And then he said good-bye to Lars with a nod; but Lars only made faces at him, for he was very much put out because he could not cheat Anders out of his cap which his mother had made. Soon after this, Anders met a very old, old woman who curtsied till her skirts looked like a balloon. She called him a little gentleman and said that he was so fine that he might go to the royal court ball. "Yes, why not?" thought Anders. "Seeing that I am so fine, I may as well go and visit the King." And so he did. In the palace yard stood two soldiers with shining helmets, and with muskets over their shoulders; and when Anders came, both the muskets were levelled at him. "Where may you be going?" asked one of the soldiers. "I am going to the court ball," answered Anders. "Indeed you are not," said the other soldier, and put his foot forward. "Nobody is allowed there without a uniform." But just at this instant the Princess came tripping across the yard. She was dressed in white silk with bows of ribbon. When she became aware of Anders and the soldiers, she walked over to them. "Oh," she said, "he has such an extraordinarily fine cap on his head, that that will do just as well as a uniform." And she took Anders' hand and walked with him up the broad marble stairs, where soldiers were posted at every third step, and through the magnificent halls where courtiers in silk and velvet stood bowing wherever he went. For, like as not, they must have thought him a prince when they saw his fine cap. At the farther end of the largest hall a table was set with golden cups and golden plates in long rows. On huge silver platters were pyramids of tarts and cakes, and red wine sparkled in glittering decanters. The Princess sat down under a blue canopy with bouquets of roses; and she let Anders sit in a golden chair by her side.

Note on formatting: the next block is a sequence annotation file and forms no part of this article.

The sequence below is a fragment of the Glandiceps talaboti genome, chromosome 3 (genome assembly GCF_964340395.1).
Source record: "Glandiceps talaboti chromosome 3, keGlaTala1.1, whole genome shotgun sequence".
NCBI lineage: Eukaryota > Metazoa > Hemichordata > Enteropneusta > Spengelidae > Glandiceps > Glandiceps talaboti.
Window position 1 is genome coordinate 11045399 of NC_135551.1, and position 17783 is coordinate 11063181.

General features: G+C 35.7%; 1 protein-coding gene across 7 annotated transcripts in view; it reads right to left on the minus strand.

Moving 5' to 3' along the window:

"But you must not eat with your cap on your head," she said, and was going to take it off. "Oh yes, I can eat just as well," said Anders, and held on to his cap, for if they should take it away from him, nobody would any longer believe that he was a prince, and, besides, he did not feel sure that he would get it back again. "Well, well, give it to me," said the Princess, "and I will give you a kiss." The Princess certainly was beautiful, and he would have dearly liked to be kissed by her, but the cap which his mother had made he would not give up on any condition. He only shook his head. "Well, but now?" said the Princess; and she filled his pockets with cakes, and put her own heavy gold chain around his neck, and bent down and kissed him. But he only moved farther back in his chair, and did not take his hands away from his head. Then the doors were thrown open, and the King entered with a large suite of gentlemen in glittering uniforms and plumed hats. And the King himself wore an ermine-bordered purple mantle which trailed behind him, and he had a large gold crown on his white curly hair. He smiled when he saw Anders in the gilt chair. "That is a very fine cap you have," he said. "So it is," said Anders. "And it is made of mother's best yarn, and she knitted it herself, and everybody wants to get it away from me." "But surely you would like to change caps with me," said the King, and raised his large, heavy gold crown from his head. Anders did not answer. He sat as before, and held on to his red cap which everybody was so anxious to get. But when the King came nearer to him, with his gold crown between his hands, then he grew frightened as never before, for a King can do what he likes, and he would be likely to cheat him out of his cap, if he did not take good care.